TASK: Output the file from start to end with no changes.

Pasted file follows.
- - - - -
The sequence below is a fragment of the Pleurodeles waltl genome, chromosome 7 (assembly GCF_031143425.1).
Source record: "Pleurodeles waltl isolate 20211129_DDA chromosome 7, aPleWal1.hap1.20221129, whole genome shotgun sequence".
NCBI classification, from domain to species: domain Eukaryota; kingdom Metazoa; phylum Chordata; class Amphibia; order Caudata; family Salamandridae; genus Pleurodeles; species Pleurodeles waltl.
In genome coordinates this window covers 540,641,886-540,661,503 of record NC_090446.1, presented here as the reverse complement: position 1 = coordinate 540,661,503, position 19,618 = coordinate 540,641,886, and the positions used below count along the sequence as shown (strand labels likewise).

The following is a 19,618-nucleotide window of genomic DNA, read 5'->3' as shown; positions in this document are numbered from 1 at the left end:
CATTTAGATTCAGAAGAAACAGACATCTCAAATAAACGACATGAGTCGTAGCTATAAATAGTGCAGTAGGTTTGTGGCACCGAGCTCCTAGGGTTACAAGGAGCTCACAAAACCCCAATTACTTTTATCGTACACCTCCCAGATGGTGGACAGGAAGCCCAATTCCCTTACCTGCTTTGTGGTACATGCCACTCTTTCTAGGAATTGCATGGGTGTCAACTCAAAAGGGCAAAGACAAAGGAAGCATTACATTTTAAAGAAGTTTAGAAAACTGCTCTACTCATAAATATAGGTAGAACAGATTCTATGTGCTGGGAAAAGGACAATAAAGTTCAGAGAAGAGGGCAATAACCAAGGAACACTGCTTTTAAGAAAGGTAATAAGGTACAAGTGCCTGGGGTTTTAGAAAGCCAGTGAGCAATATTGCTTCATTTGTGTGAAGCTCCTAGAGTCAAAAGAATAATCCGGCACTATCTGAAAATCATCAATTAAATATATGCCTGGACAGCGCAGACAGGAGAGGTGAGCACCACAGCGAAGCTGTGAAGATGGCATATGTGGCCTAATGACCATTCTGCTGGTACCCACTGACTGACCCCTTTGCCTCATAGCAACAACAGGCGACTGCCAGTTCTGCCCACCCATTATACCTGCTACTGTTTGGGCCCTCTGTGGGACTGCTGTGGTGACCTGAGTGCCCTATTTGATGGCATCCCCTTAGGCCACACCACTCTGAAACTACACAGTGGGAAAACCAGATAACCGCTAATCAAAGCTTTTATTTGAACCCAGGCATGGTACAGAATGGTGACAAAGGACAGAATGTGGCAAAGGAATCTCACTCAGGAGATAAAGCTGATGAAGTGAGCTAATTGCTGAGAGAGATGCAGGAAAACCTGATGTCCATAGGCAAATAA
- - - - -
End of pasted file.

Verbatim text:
The sequence below is a fragment of the Pleurodeles waltl genome, chromosome 7 (assembly GCF_031143425.1).
Source record: "Pleurodeles waltl isolate 20211129_DDA chromosome 7, aPleWal1.hap1.20221129, whole genome shotgun sequence".
NCBI classification, from domain to species: domain Eukaryota; kingdom Metazoa; phylum Chordata; class Amphibia; order Caudata; family Salamandridae; genus Pleurodeles; species Pleurodeles waltl.
In genome coordinates this window covers 540,641,886-540,661,503 of record NC_090446.1, presented here as the reverse complement: position 1 = coordinate 540,661,503, position 19,618 = coordinate 540,641,886, and the positions used below count along the sequence as shown (strand labels likewise).

The following is a 19,618-nucleotide window of genomic DNA, read 5'->3' as shown; positions in this document are numbered from 1 at the left end:
CATTTAGATTCAGAAGAAACAGACATCTCAAATAAACGACATGAGTCGTAGCTATAAATAGTGCAGTAGGTTTGTGGCACCGAGCTCCTAGGGTTACAAGGAGCTCACAAAACCCCAATTACTTTTATCGTACACCTCCCAGATGGTGGACAGGAAGCCCAATTCCCTTACCTGCTTTGTGGTACATGCCACTCTTTCTAGGAATTGCATGGGTGTCAACTCAAAAGGGCAAAGACAAAGGAAGCATTACATTTTAAAGAAGTTTAGAAAACTGCTCTACTCATAAATATAGGTAGAACAGATTCTATGTGCTGGGAAAAGGACAATAAAGTTCAGAGAAGAGGGCAATAACCAAGGAACACTGCTTTTAAGAAAGGTAATAAGGTACAAGTGCCTGGGGTTTTAGAAAGCCAGTGAGCAATATTGCTTCATTTGTGTGAAGCTCCTAGAGTCAAAAGAATAATCCGGCACTATCTGAAAATCATCAATTAAATATATGCCTGGACAGCGCAGACAGGAGAGGTGAGCACCACAGCGAAGCTGTGAAGATGGCATATGTGGCCTAATGACCATTCTGCTGGTACCCACTGACTGACCCCTTTGCCTCATAGCAACAACAGGCGACTGCCAGTTCTGCCCACCCATTATACCTGCTACTGTTTGGGCCCTCTGTGGGACTGCTGTGGTGACCTGAGTGCCCTATTTGATGGCATCCCCTTAGGCCACACCACTCTGAAACTACACAGTGGGAAAACCAGATAACCGCTAATCAAAGCTTTTATTTGAACCCAGGCATGGTACAGAATGGTGACAAAGGACAGAATGTGGCAAAGGAATCTCACTCAGGAGATAAAGCTGATGAAGTGAGCTAATTGCTGAGAGAGATGCAGGAAAACCTGATGTCCATAGGCAAATAA